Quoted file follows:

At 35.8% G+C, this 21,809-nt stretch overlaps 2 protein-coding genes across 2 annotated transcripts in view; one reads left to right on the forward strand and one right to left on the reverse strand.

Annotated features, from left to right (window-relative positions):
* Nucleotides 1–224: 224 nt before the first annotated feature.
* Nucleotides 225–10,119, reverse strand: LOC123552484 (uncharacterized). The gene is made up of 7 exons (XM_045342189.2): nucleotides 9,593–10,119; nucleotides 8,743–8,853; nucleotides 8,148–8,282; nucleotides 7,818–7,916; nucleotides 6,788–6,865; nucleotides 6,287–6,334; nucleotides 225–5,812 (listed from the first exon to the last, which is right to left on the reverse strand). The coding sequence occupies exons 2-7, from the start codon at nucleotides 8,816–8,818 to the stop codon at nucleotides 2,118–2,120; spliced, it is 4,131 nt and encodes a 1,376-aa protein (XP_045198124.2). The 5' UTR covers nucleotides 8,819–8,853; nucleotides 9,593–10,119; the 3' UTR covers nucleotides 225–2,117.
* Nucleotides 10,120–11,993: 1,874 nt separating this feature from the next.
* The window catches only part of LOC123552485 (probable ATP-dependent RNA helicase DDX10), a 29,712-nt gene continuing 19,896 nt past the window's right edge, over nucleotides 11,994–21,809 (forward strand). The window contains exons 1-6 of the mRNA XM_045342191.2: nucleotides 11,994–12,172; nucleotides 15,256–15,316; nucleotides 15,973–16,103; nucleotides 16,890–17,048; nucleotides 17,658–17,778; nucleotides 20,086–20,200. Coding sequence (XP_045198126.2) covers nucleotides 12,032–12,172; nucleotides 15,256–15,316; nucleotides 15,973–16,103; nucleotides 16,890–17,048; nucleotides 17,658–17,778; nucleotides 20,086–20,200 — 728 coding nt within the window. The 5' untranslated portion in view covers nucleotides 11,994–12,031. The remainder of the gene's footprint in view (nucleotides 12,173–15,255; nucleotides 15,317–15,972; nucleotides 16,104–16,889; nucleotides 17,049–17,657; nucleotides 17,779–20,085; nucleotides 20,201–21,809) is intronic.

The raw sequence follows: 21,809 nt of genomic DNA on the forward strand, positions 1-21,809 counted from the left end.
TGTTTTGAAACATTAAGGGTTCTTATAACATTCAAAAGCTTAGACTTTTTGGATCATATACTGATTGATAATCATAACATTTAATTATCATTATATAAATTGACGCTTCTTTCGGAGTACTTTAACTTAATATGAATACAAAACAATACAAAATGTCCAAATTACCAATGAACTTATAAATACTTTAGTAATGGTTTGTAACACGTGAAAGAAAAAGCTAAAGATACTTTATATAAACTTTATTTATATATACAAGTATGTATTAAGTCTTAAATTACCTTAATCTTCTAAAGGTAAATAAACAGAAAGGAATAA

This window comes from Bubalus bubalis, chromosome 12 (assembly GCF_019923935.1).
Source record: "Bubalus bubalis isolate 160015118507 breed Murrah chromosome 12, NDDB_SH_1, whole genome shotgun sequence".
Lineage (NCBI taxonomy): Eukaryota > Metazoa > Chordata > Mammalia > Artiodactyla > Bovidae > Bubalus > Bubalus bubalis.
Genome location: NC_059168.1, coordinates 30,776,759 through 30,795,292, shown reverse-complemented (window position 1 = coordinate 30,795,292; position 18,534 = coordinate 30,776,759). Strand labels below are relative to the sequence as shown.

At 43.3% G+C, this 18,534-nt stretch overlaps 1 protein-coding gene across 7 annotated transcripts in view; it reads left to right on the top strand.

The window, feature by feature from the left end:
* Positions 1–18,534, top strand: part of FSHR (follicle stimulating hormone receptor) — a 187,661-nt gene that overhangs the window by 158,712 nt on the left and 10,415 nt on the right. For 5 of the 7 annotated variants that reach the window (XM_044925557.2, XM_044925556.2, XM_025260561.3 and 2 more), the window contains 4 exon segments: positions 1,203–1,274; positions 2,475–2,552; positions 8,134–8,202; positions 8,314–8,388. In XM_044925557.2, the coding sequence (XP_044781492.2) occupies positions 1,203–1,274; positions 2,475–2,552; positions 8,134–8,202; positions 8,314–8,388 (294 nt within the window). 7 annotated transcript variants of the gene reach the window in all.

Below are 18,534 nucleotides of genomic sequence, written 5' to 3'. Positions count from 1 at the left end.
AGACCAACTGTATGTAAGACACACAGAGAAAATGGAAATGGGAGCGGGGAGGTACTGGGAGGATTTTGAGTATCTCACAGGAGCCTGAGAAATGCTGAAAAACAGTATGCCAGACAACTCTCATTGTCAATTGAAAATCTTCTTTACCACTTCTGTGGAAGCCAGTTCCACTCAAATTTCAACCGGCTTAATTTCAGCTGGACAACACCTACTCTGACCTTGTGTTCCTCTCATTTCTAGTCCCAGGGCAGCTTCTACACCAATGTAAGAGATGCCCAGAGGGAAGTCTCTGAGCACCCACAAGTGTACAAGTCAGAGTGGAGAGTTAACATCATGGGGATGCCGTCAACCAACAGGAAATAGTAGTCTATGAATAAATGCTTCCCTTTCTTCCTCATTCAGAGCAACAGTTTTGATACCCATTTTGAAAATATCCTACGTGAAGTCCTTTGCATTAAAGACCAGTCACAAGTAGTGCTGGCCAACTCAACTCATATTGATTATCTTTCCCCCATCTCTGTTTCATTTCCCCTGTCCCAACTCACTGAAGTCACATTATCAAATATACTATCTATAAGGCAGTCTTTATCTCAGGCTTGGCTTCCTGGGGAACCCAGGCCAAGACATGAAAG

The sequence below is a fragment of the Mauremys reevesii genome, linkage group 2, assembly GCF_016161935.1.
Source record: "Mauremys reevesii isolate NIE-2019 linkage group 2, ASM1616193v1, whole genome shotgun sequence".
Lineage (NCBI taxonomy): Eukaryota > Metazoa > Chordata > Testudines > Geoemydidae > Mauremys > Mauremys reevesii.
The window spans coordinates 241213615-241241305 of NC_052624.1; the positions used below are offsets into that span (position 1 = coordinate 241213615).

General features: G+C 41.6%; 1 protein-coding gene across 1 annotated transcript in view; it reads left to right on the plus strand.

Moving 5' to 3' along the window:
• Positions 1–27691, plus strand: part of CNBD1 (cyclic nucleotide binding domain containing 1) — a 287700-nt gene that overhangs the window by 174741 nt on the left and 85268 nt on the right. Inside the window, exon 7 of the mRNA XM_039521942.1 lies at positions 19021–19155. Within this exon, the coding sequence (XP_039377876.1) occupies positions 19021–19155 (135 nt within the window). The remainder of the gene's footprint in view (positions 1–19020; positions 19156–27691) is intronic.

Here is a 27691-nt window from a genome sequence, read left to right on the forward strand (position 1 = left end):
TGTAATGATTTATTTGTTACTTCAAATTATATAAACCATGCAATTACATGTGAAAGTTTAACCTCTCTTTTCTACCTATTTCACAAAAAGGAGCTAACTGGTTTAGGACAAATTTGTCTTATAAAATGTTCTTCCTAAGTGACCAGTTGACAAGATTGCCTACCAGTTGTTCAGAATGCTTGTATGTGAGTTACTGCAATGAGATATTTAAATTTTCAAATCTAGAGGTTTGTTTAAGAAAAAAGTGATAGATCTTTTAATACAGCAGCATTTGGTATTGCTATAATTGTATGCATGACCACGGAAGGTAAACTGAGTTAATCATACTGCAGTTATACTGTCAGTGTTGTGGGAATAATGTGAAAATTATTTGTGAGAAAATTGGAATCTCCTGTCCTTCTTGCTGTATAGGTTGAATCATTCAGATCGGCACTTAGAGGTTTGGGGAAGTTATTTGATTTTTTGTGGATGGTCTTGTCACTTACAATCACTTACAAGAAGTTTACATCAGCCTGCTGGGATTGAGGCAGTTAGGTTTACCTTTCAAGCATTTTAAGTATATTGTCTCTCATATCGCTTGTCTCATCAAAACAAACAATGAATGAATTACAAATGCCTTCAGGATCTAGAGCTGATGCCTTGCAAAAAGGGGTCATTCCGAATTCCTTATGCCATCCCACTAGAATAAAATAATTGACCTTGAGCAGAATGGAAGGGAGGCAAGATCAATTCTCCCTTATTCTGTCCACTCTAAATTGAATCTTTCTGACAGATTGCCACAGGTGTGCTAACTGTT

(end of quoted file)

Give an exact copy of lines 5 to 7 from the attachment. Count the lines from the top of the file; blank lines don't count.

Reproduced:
* Nucleotides 10,120–11,993: 1,874 nt separating this feature from the next.
* The window catches only part of LOC123552485 (probable ATP-dependent RNA helicase DDX10), a 29,712-nt gene continuing 19,896 nt past the window's right edge, over nucleotides 11,994–21,809 (forward strand). The window contains exons 1-6 of the mRNA XM_045342191.2: nucleotides 11,994–12,172; nucleotides 15,256–15,316; nucleotides 15,973–16,103; nucleotides 16,890–17,048; nucleotides 17,658–17,778; nucleotides 20,086–20,200. Coding sequence (XP_045198126.2) covers nucleotides 12,032–12,172; nucleotides 15,256–15,316; nucleotides 15,973–16,103; nucleotides 16,890–17,048; nucleotides 17,658–17,778; nucleotides 20,086–20,200 — 728 coding nt within the window. The 5' untranslated portion in view covers nucleotides 11,994–12,031. The remainder of the gene's footprint in view (nucleotides 12,173–15,255; nucleotides 15,317–15,972; nucleotides 16,104–16,889; nucleotides 17,049–17,657; nucleotides 17,779–20,085; nucleotides 20,201–21,809) is intronic.

The raw sequence follows: 21,809 nt of genomic DNA on the forward strand, positions 1-21,809 counted from the left end.